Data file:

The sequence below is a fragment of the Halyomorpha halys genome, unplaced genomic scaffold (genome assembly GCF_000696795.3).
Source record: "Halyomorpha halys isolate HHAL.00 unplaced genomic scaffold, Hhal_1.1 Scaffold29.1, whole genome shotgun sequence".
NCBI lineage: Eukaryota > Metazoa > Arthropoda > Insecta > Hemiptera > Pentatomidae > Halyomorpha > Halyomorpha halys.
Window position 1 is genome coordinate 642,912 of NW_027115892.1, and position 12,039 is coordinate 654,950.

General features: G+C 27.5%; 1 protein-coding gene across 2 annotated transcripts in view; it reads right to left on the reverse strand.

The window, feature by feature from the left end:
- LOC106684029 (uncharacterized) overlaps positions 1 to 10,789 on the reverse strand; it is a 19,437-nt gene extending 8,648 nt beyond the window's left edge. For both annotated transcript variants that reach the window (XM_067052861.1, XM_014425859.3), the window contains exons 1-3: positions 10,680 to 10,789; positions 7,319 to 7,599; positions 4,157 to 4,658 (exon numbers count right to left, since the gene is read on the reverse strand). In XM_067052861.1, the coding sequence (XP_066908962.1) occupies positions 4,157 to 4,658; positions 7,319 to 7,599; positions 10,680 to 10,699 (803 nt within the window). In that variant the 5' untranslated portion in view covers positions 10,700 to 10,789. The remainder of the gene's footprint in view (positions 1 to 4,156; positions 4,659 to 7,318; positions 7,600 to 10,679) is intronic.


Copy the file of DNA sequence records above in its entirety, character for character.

The sequence below is a fragment of the Halyomorpha halys genome, unplaced genomic scaffold (genome assembly GCF_000696795.3).
Source record: "Halyomorpha halys isolate HHAL.00 unplaced genomic scaffold, Hhal_1.1 Scaffold29.1, whole genome shotgun sequence".
NCBI lineage: Eukaryota > Metazoa > Arthropoda > Insecta > Hemiptera > Pentatomidae > Halyomorpha > Halyomorpha halys.
Window position 1 is genome coordinate 642,912 of NW_027115892.1, and position 12,039 is coordinate 654,950.

General features: G+C 27.5%; 1 protein-coding gene across 2 annotated transcripts in view; it reads right to left on the reverse strand.

The window, feature by feature from the left end:
- LOC106684029 (uncharacterized) overlaps positions 1 to 10,789 on the reverse strand; it is a 19,437-nt gene extending 8,648 nt beyond the window's left edge. For both annotated transcript variants that reach the window (XM_067052861.1, XM_014425859.3), the window contains exons 1-3: positions 10,680 to 10,789; positions 7,319 to 7,599; positions 4,157 to 4,658 (exon numbers count right to left, since the gene is read on the reverse strand). In XM_067052861.1, the coding sequence (XP_066908962.1) occupies positions 4,157 to 4,658; positions 7,319 to 7,599; positions 10,680 to 10,699 (803 nt within the window). In that variant the 5' untranslated portion in view covers positions 10,700 to 10,789. The remainder of the gene's footprint in view (positions 1 to 4,156; positions 4,659 to 7,318; positions 7,600 to 10,679) is intronic.